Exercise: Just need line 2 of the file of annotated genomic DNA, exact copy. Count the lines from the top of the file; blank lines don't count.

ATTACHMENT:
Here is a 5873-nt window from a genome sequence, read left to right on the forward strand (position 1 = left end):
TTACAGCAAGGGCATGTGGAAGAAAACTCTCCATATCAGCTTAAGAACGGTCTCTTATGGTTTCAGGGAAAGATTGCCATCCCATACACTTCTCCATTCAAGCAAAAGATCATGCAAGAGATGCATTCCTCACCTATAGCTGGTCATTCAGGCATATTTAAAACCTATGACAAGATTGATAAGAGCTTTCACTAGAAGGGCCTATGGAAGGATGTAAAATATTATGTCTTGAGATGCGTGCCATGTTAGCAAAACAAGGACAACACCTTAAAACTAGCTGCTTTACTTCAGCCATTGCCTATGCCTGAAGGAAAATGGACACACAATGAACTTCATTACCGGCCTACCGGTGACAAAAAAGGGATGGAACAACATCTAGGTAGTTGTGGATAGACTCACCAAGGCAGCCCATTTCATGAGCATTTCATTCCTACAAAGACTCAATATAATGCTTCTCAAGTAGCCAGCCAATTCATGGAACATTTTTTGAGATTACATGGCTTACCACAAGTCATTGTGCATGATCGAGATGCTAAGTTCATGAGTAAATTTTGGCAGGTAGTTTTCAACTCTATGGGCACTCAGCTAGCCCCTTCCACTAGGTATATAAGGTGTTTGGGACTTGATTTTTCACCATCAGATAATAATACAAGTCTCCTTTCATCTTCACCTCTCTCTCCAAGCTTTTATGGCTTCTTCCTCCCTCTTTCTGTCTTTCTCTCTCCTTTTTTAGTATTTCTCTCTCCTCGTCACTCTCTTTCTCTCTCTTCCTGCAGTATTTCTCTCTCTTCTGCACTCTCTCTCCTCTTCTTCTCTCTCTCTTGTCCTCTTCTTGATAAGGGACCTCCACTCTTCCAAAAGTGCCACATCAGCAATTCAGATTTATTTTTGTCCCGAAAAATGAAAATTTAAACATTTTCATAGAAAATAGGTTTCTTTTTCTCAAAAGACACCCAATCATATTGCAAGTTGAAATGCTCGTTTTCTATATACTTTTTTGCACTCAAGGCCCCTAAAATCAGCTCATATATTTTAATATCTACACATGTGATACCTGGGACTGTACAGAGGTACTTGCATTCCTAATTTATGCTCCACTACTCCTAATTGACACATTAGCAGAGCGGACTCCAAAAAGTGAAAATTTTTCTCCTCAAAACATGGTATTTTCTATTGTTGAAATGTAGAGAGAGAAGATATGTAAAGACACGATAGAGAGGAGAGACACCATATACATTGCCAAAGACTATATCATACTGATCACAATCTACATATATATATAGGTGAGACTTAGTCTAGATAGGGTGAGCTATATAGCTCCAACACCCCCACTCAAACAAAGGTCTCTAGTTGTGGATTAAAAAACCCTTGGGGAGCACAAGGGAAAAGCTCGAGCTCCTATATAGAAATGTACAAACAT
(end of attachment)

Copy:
TTACAGCAAGGGCATGTGGAAGAAAACTCTCCATATCAGCTTAAGAACGGTCTCTTATGGTTTCAGGGAAAGATTGCCATCCCATACACTTCTCCATTCAAGCAAAAGATCATGCAAGAGATGCATTCCTCACCTATAGCTGGTCATTCAGGCATATTTAAAACCTATGACAAGATTGATAAGAGCTTTCACTAGAAGGGCCTATGGAAGGATGTAAAATATTATGTCTTGAGATGCGTGCCATGTTAGCAAAACAAGGACAACACCTTAAAACTAGCTGCTTTACTTCAGCCATTGCCTATGCCTGAAGGAAAATGGACACACAATGAACTTCATTACCGGCCTACCGGTGACAAAAAAGGGATGGAACAACATCTAGGTAGTTGTGGATAGACTCACCAAGGCAGCCCATTTCATGAGCATTTCATTCCTACAAAGACTCAATATAATGCTTCTCAAGTAGCCAGCCAATTCATGGAACATTTTTTGAGATTACATGGCTTACCACAAGTCATTGTGCATGATCGAGATGCTAAGTTCATGAGTAAATTTTGGCAGGTAGTTTTCAACTCTATGGGCACTCAGCTAGCCCCTTCCACTAGGTATATAAGGTGTTTGGGACTTGATTTTTCACCATCAGATAATAATACAAGTCTCCTTTCATCTTCACCTCTCTCTCCAAGCTTTTATGGCTTCTTCCTCCCTCTTTCTGTCTTTCTCTCTCCTTTTTTAGTATTTCTCTCTCCTCGTCACTCTCTTTCTCTCTCTTCCTGCAGTATTTCTCTCTCTTCTGCACTCTCTCTCCTCTTCTTCTCTCTCTCTTGTCCTCTTCTTGATAAGGGACCTCCACTCTTCCAAAAGTGCCACATCAGCAATTCAGATTTATTTTTGTCCCGAAAAATGAAAATTTAAACATTTTCATAGAAAATAGGTTTCTTTTTCTCAAAAGACACCCAATCATATTGCAAGTTGAAATGCTCGTTTTCTATATACTTTTTTGCACTCAAGGCCCCTAAAATCAGCTCATATATTTTAATATCTACACATGTGATACCTGGGACTGTACAGAGGTACTTGCATTCCTAATTTATGCTCCACTACTCCTAATTGACACATTAGCAGAGCGGACTCCAAAAAGTGAAAATTTTTCTCCTCAAAACATGGTATTTTCTATTGTTGAAATGTAGAGAGAGAAGATATGTAAAGACACGATAGAGAGGAGAGACACCATATACATTGCCAAAGACTATATCATACTGATCACAATCTACATATATATATAGGTGAGACTTAGTCTAGATAGGGTGAGCTATATAGCTCCAACACCCCCACTCAAACAAAGGTCTCTAGTTGTGGATTAAAAAACCCTTGGGGAGCACAAGGGAAAAGCTCGAGCTCCTATATAGAAATGTACAAACAT